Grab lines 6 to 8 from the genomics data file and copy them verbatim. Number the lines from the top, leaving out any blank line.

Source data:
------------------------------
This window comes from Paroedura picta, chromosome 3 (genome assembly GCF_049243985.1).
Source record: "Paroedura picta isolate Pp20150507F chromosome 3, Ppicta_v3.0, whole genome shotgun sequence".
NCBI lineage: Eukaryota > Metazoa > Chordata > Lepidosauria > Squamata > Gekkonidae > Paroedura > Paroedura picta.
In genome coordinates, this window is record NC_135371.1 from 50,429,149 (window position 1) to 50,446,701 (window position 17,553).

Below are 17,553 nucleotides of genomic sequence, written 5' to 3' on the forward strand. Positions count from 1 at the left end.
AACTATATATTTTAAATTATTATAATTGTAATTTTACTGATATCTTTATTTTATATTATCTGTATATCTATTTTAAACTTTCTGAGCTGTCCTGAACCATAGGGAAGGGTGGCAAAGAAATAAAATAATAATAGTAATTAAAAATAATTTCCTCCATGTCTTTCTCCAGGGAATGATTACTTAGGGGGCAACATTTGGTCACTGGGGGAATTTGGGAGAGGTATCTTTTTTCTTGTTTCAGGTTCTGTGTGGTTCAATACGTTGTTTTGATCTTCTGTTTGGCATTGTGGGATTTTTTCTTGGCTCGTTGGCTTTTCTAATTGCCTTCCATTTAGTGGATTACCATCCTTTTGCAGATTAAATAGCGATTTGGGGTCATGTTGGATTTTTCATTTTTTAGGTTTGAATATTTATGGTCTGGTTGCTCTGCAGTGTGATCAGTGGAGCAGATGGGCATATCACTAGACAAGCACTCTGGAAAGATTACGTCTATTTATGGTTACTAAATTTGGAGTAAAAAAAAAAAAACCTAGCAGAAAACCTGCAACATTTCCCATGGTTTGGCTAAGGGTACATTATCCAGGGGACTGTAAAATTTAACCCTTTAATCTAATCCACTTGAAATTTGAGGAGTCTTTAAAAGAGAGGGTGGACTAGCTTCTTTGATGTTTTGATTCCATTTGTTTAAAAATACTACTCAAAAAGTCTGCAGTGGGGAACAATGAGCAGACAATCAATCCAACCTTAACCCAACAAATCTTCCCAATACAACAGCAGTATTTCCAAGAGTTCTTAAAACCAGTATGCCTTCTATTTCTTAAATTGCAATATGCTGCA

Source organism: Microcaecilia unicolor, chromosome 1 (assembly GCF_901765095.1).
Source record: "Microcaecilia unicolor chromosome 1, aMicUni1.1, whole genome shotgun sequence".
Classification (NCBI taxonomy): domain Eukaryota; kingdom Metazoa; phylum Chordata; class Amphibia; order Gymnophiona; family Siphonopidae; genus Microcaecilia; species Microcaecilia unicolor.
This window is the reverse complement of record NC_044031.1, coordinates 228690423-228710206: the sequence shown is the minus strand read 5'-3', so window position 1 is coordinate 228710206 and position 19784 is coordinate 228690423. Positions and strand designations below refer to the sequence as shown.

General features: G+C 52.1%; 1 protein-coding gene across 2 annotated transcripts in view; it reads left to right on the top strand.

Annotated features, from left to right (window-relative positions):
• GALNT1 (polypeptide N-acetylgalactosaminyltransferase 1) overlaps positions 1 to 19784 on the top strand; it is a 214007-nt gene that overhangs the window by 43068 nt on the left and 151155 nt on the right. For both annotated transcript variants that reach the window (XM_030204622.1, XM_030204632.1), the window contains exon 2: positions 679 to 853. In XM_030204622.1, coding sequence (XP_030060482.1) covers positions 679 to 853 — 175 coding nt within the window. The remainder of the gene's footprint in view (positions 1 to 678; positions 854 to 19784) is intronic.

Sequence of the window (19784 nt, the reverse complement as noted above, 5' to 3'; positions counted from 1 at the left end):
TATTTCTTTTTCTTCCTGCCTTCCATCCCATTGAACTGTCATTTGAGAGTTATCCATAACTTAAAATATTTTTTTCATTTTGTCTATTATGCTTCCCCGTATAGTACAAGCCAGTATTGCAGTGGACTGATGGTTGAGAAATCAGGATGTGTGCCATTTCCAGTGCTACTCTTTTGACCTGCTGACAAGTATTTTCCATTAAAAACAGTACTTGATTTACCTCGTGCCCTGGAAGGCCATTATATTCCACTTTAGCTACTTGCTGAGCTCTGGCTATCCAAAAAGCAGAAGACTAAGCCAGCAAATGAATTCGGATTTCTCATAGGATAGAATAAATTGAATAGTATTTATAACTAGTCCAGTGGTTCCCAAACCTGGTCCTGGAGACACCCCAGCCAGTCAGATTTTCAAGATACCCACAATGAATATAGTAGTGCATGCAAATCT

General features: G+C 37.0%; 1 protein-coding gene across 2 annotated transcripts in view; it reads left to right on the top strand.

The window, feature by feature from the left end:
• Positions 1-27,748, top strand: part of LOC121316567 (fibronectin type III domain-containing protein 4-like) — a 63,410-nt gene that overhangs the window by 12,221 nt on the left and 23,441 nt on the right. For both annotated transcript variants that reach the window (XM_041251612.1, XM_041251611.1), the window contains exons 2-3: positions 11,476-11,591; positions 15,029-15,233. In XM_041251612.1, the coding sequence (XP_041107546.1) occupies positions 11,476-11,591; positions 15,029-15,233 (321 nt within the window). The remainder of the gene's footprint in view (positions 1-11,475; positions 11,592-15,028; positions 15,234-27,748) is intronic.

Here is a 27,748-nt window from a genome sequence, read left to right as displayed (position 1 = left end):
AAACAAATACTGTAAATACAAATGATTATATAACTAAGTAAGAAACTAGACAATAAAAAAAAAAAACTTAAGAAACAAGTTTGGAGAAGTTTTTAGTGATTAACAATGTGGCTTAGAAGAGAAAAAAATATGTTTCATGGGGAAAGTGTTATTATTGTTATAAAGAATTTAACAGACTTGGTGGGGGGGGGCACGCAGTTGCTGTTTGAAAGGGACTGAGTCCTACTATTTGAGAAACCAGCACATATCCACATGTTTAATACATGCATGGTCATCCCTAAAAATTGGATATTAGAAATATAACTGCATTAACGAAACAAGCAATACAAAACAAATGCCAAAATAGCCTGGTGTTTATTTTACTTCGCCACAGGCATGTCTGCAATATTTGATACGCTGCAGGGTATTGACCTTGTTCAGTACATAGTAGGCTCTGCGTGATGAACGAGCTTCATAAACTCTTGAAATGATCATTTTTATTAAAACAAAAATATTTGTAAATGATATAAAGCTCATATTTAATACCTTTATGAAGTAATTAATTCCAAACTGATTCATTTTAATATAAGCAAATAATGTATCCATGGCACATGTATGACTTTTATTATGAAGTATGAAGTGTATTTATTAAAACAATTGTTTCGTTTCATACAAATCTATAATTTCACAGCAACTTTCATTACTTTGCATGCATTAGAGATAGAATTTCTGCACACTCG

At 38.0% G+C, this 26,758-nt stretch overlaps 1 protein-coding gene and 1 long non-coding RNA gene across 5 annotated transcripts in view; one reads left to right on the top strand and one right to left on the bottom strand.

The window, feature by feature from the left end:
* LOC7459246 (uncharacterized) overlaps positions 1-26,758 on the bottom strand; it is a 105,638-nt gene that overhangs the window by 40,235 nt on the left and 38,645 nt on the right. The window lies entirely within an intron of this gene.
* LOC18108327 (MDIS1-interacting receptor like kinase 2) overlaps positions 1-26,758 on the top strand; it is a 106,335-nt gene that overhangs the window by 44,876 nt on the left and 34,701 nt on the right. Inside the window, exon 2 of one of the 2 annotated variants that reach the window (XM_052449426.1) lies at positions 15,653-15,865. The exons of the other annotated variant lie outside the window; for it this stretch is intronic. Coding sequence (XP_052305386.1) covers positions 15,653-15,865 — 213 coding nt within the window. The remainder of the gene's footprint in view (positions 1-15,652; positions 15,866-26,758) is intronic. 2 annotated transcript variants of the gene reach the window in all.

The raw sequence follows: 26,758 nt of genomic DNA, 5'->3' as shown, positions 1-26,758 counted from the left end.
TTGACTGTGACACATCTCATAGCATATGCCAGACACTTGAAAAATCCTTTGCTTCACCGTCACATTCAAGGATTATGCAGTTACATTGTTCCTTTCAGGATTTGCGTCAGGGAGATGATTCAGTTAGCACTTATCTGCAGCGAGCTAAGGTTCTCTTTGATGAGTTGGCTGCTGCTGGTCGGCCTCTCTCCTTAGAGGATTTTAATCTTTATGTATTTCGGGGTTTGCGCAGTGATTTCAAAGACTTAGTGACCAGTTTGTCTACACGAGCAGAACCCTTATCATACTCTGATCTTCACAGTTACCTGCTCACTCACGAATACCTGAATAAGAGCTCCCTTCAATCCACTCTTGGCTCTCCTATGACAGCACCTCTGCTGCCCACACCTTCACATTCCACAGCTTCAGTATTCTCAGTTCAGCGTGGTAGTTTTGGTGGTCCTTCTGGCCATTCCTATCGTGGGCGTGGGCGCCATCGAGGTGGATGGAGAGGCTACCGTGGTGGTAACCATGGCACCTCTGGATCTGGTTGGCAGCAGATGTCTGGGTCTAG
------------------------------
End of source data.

AACTATATATTTTAAATTATTATAATTGTAATTTTACTGATATCTTTATTTTATATTATCTGTATATCTATTTTAAACTTTCTGAGCTGTCCTGAACCATAGGGAAGGGTGGCAAAGAAATAAAATAATAATAGTAATTAAAAATAATTTCCTCCATGTCTTTCTCCAGGGAATGATTACTTAGGGGGCAACATTTGGTCACTGGGGGAATTTGGGAGAGGTATCTTTTTTCTTGTTTCAGGTTCTGTGTGGTTCAATACGTTGTTTTGATCTTCTGTTTGGCATTGTGGGATTTTTTCTTGGCTCGTTGGCTTTTCTAATTGCCTTCCATTTAGTGGATTACCATCCTTTTGCAGATTAAATAGCGATTTGGGGTCATGTTGGATTTTTCATTTTTTAGGTTTGAATATTTATGGTCTGGTTGCTCTGCAGTGTGATCAGTGGAGCAGATGGGCATATCACTAGACAAGCACTCTGGAAAGATTACGTCTATTTATGGTTACTAAATTTGGAGTAAAAAAAAAAAAACCTAGCAGAAAACCTGCAACATTTCCCATGGTTTGGCTAAGGGTACATTATCCAGGGGACTGTAAAATTTAACCCTTTAATCTAATCCACTTGAAATTTGAGGAGTCTTTAAAAGAGAGGGTGGACTAGCTTCTTTGATGTTTTGATTCCATTTGTTTAAAAATACTACTCAAAAAGTCTGCAGTGGGGAACAATGAGCAGACAATCAATCCAACCTTAACCCAACAAATCTTCCCAATACAACAGCAGTATTTCCAAGAGTTCTTAAAACCAGTATGCCTTCTATTTCTTAAATTGCAATATGCTGCA

Source organism: Microcaecilia unicolor, chromosome 1 (assembly GCF_901765095.1).
Source record: "Microcaecilia unicolor chromosome 1, aMicUni1.1, whole genome shotgun sequence".